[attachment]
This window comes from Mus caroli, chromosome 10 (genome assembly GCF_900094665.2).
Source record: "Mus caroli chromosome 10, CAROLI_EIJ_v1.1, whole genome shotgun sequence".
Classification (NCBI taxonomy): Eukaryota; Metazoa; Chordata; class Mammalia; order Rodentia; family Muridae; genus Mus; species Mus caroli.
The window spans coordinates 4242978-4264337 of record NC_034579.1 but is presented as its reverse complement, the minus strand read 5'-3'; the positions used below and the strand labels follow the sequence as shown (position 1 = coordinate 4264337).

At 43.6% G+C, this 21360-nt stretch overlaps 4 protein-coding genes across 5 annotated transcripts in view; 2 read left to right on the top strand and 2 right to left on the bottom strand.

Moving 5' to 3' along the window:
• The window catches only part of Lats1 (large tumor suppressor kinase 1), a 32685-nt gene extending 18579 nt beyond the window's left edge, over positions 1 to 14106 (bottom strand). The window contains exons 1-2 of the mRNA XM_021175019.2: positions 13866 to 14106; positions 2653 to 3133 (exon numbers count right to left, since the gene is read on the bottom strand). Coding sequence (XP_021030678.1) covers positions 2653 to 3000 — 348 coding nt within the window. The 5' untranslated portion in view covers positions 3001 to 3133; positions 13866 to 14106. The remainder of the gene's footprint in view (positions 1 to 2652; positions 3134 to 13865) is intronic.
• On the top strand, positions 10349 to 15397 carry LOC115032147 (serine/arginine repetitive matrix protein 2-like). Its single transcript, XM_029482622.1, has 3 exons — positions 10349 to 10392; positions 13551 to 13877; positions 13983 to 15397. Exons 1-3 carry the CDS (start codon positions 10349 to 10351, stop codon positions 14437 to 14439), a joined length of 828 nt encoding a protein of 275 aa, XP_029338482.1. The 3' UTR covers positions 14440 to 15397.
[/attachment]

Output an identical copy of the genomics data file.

This window comes from Mus caroli, chromosome 10 (genome assembly GCF_900094665.2).
Source record: "Mus caroli chromosome 10, CAROLI_EIJ_v1.1, whole genome shotgun sequence".
Classification (NCBI taxonomy): Eukaryota; Metazoa; Chordata; class Mammalia; order Rodentia; family Muridae; genus Mus; species Mus caroli.
The window spans coordinates 4242978-4264337 of record NC_034579.1 but is presented as its reverse complement, the minus strand read 5'-3'; the positions used below and the strand labels follow the sequence as shown (position 1 = coordinate 4264337).

At 43.6% G+C, this 21360-nt stretch overlaps 4 protein-coding genes across 5 annotated transcripts in view; 2 read left to right on the top strand and 2 right to left on the bottom strand.

Moving 5' to 3' along the window:
• The window catches only part of Lats1 (large tumor suppressor kinase 1), a 32685-nt gene extending 18579 nt beyond the window's left edge, over positions 1 to 14106 (bottom strand). The window contains exons 1-2 of the mRNA XM_021175019.2: positions 13866 to 14106; positions 2653 to 3133 (exon numbers count right to left, since the gene is read on the bottom strand). Coding sequence (XP_021030678.1) covers positions 2653 to 3000 — 348 coding nt within the window. The 5' untranslated portion in view covers positions 3001 to 3133; positions 13866 to 14106. The remainder of the gene's footprint in view (positions 1 to 2652; positions 3134 to 13865) is intronic.
• On the top strand, positions 10349 to 15397 carry LOC115032147 (serine/arginine repetitive matrix protein 2-like). Its single transcript, XM_029482622.1, has 3 exons — positions 10349 to 10392; positions 13551 to 13877; positions 13983 to 15397. Exons 1-3 carry the CDS (start codon positions 10349 to 10351, stop codon positions 14437 to 14439), a joined length of 828 nt encoding a protein of 275 aa, XP_029338482.1. The 3' UTR covers positions 14440 to 15397.